accident arising out of and in the course of the employment, and shall not include a disease in any form, except where it results naturally and unavoidably from the accident. With respect to back injuries, however, where injury to the back arises out of and in the course of the employment and is the direct result of a specific traumatic incident of the work assigned, "injury by accident" shall be construed to include any disabling physical injury to the back arising out of and causally related to such incident . . ..

Thus, there are two theories upon which a back injury can be compensated: (1) if the claimant was injured by accident; or (2) if the injury arose from a specific traumatic incident. Fish v. Steelcase, Inc., 116 N.C. App. 703, 707, 449 S.E.2d 233, 237 (1994), cert. denied, 339 N.C. 737, 454 S.E.2d 650 (1995); Richards v. Town of Valdese, 92 N.C. App. 222, 224, 374 S.E.2d 116, 118 (1988), disc. review denied, 324 N.C. 337, 378 S.E.2d 799 (1989). In this case, plaintiff is alleging that his injury arose from a specific traumatic incident.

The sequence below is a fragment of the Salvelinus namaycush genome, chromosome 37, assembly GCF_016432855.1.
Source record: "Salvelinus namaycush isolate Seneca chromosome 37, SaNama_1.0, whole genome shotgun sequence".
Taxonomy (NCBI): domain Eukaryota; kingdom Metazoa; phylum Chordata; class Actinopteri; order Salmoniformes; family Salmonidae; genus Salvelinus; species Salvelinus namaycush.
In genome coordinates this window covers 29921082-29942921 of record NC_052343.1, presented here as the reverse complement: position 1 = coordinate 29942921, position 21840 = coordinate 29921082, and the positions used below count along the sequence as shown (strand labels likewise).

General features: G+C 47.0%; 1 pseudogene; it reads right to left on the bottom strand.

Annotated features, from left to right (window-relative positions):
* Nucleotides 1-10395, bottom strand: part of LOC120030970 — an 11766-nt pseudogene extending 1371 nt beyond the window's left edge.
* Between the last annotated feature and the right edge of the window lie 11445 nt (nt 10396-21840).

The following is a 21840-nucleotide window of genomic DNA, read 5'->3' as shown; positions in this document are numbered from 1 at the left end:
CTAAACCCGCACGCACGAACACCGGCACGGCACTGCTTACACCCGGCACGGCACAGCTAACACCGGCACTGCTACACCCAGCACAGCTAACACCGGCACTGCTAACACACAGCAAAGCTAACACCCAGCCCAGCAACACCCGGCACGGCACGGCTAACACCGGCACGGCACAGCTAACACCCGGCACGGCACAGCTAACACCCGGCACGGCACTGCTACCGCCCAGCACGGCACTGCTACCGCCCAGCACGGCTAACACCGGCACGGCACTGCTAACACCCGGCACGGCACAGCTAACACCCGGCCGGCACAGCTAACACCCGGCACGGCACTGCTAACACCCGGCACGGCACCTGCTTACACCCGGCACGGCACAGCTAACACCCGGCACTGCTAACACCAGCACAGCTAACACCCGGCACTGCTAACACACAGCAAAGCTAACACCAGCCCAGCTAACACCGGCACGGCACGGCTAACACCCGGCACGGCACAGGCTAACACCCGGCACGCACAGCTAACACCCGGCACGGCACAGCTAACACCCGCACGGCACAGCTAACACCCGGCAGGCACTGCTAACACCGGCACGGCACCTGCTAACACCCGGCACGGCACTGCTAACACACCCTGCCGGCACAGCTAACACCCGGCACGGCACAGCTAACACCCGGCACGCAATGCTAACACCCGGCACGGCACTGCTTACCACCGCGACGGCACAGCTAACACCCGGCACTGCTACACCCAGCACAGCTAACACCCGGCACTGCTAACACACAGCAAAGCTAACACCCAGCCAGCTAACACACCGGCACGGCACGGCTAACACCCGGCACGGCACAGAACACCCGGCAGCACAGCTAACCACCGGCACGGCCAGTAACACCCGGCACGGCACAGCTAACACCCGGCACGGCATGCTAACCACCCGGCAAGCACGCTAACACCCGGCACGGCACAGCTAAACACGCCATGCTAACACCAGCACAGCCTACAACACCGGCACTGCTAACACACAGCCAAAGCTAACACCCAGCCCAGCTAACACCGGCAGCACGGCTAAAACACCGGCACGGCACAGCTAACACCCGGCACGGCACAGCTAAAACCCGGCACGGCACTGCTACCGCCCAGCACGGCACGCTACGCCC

This Court in Richards stated that "the General Assembly . . . recognized the complex nature of back injuries, and did not intend to limit the definition of specific traumatic incident to an instantaneous occurrence. Back injuries that occur gradually, over long periods of time, are not specific traumatic incidents; however, we believe that events which occur contemporaneously, during a cognizable time period, and which cause a back injury, do fit the definition intended by the legislature." Id. at 225, 374 S.E.2d at 118-19. Plaintiff contends that his injury occurred during a cognizable time period, and that he is therefore entitled to compensation. We agree.

    Thus, we address whether plaintiff presented credible and competent evidence that he sustained a compensable injury during a judicially cognizable time period. The Full Commission found that plaintiff had been experiencing pain in his lower back and down his left leg for approximately two weeks prior to the alleged traumatic incident and that plaintiff's testimony about the sudden onset of a different pain while lifting a case of drinks at New York Bagels was not credible or convincing and that "[p]laintiff's back problems developed gradually and worsened over the course of weeks." The Full Commission went on to conclude that the record fails to establish that plaintiff suffered an injury as a result of a specific traumatic incident on 23 June 1993.